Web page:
Giving up.

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A sidecar attached to a solo motorcycle will give you a whole lot of wobbles and tank slappers unless you fit sidecar fork yolks or carry out suitable modifications to the steering head/forks, so, ....not much difference really............either way, you'll be back to square one.
Question of fittment and alignment .. cant say this was my experience of fitting chairs .
 
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Question of fittment and alignment .. cant say this was my experience of fitting chairs .
Look upton the difference in fork rake, offset, leading link forks all different for sidecar, Norton made sidecar triple tree fork mounts fot the f/bed.
BTW, Commando frame is not recommended for fitting a sidecar!
 
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Commando frame is not recommended for fitting a sidecar!
That is true and one wonders why? Is it just the isolastics? But I can only say I fitted sidecars to Velo Bsa Ariel and friend hadone on a Norton 99 with out problems , and for blokes finding it difficult to manage a solo , it mightbe better than stopping riding.
 
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That is true and one wonders why? Is it just the isolastics? But I can only say I fitted sidecars to Velo Bsa Ariel and friend hadone on a Norton 99 with out problems , and for blokes finding it difficult to manage a solo , it mightbe better than stopping riding.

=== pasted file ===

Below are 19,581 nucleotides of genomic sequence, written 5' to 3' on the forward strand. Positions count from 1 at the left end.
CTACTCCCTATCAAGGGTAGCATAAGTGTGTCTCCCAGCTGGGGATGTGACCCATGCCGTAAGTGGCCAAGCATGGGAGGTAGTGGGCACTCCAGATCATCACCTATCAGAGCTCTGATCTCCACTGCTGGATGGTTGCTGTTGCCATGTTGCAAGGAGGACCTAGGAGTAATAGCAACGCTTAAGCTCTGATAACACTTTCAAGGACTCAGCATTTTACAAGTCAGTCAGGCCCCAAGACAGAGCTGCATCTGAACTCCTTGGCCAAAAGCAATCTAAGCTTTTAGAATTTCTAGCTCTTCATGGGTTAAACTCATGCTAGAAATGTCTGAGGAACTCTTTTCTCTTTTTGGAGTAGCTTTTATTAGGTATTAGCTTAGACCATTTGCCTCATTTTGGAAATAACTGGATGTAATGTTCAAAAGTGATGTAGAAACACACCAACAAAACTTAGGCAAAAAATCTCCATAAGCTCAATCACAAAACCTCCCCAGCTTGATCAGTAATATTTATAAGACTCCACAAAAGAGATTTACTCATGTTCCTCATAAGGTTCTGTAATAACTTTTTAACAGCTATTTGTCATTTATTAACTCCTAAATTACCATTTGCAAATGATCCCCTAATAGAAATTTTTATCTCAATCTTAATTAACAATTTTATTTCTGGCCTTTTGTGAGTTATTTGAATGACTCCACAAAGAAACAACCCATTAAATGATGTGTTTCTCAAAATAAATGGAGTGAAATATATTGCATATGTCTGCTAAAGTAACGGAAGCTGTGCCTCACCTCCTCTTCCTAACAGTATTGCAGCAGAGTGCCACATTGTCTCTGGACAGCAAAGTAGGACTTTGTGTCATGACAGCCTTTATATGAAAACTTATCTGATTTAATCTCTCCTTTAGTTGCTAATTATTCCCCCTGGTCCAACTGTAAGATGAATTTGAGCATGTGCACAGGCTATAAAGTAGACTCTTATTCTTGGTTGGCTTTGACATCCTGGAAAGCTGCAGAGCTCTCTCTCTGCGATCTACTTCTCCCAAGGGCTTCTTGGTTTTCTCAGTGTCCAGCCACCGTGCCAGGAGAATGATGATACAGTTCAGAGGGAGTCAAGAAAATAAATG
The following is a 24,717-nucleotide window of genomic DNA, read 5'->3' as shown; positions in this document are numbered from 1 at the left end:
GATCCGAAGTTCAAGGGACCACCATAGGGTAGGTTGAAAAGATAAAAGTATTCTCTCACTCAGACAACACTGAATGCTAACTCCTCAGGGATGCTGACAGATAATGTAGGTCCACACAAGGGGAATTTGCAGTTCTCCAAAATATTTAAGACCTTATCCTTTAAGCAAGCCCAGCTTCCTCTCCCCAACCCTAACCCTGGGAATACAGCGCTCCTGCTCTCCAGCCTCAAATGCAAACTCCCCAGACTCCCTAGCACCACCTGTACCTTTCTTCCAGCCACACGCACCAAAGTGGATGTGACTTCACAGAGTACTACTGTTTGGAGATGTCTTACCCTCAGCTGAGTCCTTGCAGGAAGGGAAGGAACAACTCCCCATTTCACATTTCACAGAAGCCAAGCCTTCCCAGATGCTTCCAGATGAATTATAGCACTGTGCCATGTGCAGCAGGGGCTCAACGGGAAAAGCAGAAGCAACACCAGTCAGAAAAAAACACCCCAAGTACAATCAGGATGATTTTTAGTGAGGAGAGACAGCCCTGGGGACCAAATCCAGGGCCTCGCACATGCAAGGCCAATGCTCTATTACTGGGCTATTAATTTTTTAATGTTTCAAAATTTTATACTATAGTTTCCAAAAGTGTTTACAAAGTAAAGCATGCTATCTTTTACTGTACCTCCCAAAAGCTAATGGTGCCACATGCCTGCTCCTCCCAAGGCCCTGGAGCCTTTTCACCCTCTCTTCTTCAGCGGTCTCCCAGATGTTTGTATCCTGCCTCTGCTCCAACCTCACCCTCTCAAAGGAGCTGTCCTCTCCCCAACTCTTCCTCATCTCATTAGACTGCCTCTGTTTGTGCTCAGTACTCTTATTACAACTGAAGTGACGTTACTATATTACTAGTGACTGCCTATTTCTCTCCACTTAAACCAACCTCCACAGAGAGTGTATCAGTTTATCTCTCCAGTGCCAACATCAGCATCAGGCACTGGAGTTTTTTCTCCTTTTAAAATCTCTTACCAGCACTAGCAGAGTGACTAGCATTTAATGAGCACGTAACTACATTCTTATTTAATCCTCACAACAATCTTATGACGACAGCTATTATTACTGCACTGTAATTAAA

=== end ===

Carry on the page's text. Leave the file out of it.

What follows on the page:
Partly isolastics, there is no solid engine bolts tween frame and engine to make it rigid.
 
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I know this thread can be viewed as depressing or whatever but "realizing" that you don't enjoy something anymore for whatever reason is just the way of things. My 28 year old niece got into motorcycles at age 25 because she thought motorcycles were cool. She bought a KLR and, a month later rode it from DC to Arkansas. She crashed it about a mile from her destination. She wasn't seriously hurt - bad ankle sprain but that was her last ride. She decided that it wasn't for her. Heck, I probably would have done the same after a crash. I'm not the "get back on the horse" person that my wife is! ;)

I readily admit that every time I ride now in Texas I start out "scared." It doesn't last once we're out riding but that's my initial reaction that I have to overcome. Lots of heavy traffic to deal with, no matter what route we take out of town.